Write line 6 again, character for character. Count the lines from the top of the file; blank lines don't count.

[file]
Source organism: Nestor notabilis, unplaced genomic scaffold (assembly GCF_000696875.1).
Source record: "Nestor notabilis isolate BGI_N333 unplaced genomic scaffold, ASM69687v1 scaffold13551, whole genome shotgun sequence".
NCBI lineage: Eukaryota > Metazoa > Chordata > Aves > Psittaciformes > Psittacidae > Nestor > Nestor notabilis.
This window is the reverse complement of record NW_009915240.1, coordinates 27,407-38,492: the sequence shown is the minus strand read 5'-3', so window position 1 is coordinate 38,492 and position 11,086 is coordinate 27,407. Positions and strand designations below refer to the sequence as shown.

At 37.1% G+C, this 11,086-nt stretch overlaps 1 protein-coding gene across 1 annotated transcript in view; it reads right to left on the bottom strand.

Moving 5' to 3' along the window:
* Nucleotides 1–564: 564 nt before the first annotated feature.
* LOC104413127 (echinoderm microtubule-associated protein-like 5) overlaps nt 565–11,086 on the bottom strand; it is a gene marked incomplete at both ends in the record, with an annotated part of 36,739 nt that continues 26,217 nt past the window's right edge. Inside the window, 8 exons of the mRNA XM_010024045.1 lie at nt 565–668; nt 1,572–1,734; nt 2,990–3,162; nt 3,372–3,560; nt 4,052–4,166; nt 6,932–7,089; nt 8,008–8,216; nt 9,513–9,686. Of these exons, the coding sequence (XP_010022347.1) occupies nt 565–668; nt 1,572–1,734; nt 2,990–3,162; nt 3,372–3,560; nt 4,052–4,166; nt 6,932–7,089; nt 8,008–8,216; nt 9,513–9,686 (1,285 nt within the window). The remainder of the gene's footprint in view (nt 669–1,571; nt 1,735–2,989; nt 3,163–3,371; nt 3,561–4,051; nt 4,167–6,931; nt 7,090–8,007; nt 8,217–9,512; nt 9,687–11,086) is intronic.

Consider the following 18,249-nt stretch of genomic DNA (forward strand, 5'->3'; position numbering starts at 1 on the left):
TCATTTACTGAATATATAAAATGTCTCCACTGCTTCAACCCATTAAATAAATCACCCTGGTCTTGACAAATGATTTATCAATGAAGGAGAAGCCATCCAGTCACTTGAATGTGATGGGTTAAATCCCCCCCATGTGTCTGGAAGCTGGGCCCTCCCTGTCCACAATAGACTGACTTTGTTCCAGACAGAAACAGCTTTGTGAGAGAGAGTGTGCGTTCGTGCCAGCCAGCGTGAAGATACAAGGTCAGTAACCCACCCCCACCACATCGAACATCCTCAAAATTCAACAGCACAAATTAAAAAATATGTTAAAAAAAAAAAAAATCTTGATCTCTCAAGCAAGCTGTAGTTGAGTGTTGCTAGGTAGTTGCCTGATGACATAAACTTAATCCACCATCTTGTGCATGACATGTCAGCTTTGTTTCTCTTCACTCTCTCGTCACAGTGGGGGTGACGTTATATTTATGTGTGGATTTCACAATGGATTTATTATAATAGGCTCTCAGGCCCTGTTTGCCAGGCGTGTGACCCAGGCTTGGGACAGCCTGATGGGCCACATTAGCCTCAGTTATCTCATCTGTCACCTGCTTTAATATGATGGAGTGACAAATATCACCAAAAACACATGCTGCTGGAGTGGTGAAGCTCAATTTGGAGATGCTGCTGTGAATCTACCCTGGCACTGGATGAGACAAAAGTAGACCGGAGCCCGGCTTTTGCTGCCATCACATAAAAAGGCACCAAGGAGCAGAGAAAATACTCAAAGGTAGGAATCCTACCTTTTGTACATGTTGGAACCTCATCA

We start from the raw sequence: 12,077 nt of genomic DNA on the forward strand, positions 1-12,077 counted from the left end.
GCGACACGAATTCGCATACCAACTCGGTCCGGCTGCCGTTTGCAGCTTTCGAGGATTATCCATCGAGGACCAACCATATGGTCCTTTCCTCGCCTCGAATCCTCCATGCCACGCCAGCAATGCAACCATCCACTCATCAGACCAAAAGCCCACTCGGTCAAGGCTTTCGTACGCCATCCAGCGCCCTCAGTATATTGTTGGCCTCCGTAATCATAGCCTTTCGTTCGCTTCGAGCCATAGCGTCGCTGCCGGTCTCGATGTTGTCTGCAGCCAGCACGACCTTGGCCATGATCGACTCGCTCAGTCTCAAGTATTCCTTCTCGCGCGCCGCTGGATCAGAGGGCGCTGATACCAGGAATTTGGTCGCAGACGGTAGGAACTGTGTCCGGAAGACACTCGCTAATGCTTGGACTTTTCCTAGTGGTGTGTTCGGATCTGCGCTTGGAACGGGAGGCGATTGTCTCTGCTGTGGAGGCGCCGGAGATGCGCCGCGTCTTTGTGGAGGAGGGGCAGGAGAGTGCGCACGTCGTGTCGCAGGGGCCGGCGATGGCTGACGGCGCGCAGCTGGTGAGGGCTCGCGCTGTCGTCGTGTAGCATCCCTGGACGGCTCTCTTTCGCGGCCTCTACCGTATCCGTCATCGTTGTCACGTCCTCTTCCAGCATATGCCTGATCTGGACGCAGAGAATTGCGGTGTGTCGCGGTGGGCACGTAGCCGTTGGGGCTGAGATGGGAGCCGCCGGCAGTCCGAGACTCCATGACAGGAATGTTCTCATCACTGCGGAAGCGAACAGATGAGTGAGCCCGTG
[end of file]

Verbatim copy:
Moving 5' to 3' along the window: